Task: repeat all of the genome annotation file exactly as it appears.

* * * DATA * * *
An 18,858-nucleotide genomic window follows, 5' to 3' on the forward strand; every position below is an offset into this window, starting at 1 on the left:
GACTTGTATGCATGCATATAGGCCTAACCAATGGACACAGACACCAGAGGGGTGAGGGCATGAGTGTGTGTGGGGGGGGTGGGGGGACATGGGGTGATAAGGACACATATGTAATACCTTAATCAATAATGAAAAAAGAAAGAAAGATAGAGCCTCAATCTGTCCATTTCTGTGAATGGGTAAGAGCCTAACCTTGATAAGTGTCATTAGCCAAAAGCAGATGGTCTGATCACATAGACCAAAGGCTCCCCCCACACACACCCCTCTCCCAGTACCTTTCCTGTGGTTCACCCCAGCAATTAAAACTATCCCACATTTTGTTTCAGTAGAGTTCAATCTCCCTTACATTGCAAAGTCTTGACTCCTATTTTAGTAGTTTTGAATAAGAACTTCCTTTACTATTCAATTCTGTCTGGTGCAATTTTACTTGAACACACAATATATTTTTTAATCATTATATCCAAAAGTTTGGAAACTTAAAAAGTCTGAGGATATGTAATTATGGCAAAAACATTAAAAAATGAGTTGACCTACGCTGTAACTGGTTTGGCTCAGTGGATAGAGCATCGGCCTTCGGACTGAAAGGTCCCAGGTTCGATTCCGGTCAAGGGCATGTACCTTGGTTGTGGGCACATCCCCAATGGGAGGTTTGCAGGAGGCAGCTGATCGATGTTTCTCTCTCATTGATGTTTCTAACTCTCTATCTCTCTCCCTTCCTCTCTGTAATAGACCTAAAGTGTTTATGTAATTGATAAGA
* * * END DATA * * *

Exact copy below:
An 18,858-nucleotide genomic window follows, 5' to 3' on the forward strand; every position below is an offset into this window, starting at 1 on the left:
GACTTGTATGCATGCATATAGGCCTAACCAATGGACACAGACACCAGAGGGGTGAGGGCATGAGTGTGTGTGGGGGGGGTGGGGGGACATGGGGTGATAAGGACACATATGTAATACCTTAATCAATAATGAAAAAAGAAAGAAAGATAGAGCCTCAATCTGTCCATTTCTGTGAATGGGTAAGAGCCTAACCTTGATAAGTGTCATTAGCCAAAAGCAGATGGTCTGATCACATAGACCAAAGGCTCCCCCCACACACACCCCTCTCCCAGTACCTTTCCTGTGGTTCACCCCAGCAATTAAAACTATCCCACATTTTGTTTCAGTAGAGTTCAATCTCCCTTACATTGCAAAGTCTTGACTCCTATTTTAGTAGTTTTGAATAAGAACTTCCTTTACTATTCAATTCTGTCTGGTGCAATTTTACTTGAACACACAATATATTTTTTAATCATTATATCCAAAAGTTTGGAAACTTAAAAAGTCTGAGGATATGTAATTATGGCAAAAACATTAAAAAATGAGTTGACCTACGCTGTAACTGGTTTGGCTCAGTGGATAGAGCATCGGCCTTCGGACTGAAAGGTCCCAGGTTCGATTCCGGTCAAGGGCATGTACCTTGGTTGTGGGCACATCCCCAATGGGAGGTTTGCAGGAGGCAGCTGATCGATGTTTCTCTCTCATTGATGTTTCTAACTCTCTATCTCTCTCCCTTCCTCTCTGTAATAGACCTAAAGTGTTTATGTAATTGATAAGA